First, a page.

The earlier clinical trials of the vaccine began in April and took place in Henan province in central China, involving 1,120 volunteers aged 18 to 59.
China has a total of five coronavirus vaccine programmes in progress, understood to be more than any other country in the world. It is also organising Phase III clinical trials of other vaccines in Canada and Brazil.
Globally, more than 90 vaccines have been developed, although the scientific journal Nature has said that just "a handful" are likely to end up being used in large-scale vaccination programmes.
What is a Phase III trial?
Phase III clinical trials typically take place after a drug or vaccine has been shown to be effective on a small number of people.
The trial increases participants up to around 3,000, some of whom receive the medicine while others, part of a control group, do not.
To prevent bias, patients are assigned to each group randomly and are not told which category they fall into.
The reason is to prevent any possibility of their perception of their condition being affected.
Many researchers involved in a trial may also not be told who is in which group, again designed to stop their interpretation of the results being influenced.
The scenario is known as a double-blind.
Often in phase III trials, a new medicine is being compared against an existing one.
In the case of a coronavirus vaccine being developed by the University of Oxford in the UK, for example, some volunteers receive the coronavirus vaccine, while control group members are given a meningitis vaccine.
Phase III trials often take place in multiple countries to ensure that a drug or vaccine is trialled on people who are genetically diverse.
Highlighting this, Dr Jenniffer Mabuka-Maroa, programme manager for the African Academy of Sciences, said in April that responses to drugs or vaccines “are complicated and can be influenced by, among other things, human genetics”.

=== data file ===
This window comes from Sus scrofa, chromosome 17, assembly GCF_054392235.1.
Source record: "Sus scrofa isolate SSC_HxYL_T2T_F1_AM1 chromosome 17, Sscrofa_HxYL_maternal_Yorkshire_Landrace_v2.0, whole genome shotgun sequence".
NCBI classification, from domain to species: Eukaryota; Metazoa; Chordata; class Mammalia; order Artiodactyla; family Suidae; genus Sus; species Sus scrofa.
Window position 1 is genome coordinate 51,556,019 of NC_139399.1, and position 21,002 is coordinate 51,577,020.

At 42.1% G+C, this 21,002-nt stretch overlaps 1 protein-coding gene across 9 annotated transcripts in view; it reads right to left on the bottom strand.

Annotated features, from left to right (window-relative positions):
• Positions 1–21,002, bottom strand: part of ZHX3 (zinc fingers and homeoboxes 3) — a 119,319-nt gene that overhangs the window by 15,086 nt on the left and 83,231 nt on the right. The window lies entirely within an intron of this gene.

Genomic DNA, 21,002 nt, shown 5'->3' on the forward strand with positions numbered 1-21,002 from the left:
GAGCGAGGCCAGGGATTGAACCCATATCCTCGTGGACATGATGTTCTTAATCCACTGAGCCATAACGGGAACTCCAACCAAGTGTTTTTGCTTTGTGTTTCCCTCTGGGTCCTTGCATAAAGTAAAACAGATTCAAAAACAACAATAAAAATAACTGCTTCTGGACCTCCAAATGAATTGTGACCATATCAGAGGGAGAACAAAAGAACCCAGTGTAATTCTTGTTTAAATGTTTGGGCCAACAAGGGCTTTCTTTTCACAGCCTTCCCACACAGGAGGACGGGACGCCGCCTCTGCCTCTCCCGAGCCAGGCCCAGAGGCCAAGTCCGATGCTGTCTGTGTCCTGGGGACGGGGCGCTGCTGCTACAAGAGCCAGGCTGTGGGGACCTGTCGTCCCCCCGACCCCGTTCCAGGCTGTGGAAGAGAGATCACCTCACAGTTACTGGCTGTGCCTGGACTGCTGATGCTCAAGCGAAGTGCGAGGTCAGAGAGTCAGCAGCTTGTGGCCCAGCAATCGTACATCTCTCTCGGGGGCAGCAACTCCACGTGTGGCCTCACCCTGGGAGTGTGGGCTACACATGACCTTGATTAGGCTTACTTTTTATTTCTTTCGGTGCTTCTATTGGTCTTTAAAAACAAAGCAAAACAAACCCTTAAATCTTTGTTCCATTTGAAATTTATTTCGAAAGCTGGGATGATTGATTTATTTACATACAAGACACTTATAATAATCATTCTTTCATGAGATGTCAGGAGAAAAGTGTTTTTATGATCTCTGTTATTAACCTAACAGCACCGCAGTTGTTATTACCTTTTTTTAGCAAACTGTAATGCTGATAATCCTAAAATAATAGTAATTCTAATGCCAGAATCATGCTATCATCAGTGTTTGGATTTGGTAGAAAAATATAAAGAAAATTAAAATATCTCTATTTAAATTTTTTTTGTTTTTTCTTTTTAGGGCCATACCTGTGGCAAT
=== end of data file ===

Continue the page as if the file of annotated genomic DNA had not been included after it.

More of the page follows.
“Different people will respond differently to different drugs and vaccines,” she said.
With the coronavirus, it is also important for vaccine trials to happen in countries where there is a likelihood that people will be exposed to the pathogen.
This is because researchers are assessing, in part, if those given the medicine can go on to develop Covid-19. Any trial would be ineffective if conducted in a location where participants had zero risk of exposure to the virus.
In the case of the Oxford virus programme, clinical trials are taking place in the US, Brazil and the UK.
The US and Brazil have the two highest coronavirus case numbers in the world, making them especially valuable places to hold trials. Another Chinese coronavirus vaccine is also being trialled in Brazil.
Because of the urgent need for a vaccine, timetables for clinical trials are being compressed. Phase III clinical trials can sometimes take several years, but for coronavirus vaccines, this is being reduced to several months.
This means that the coronavirus vaccine being trialled in the UAE could potentially be used in large-scale inoculations by late 2020.
Phase III trials are the last stage before a drug or vaccine is licensed. Phase IV clinical trials typically determine how long immunity lasts or if there are longer-term side effects.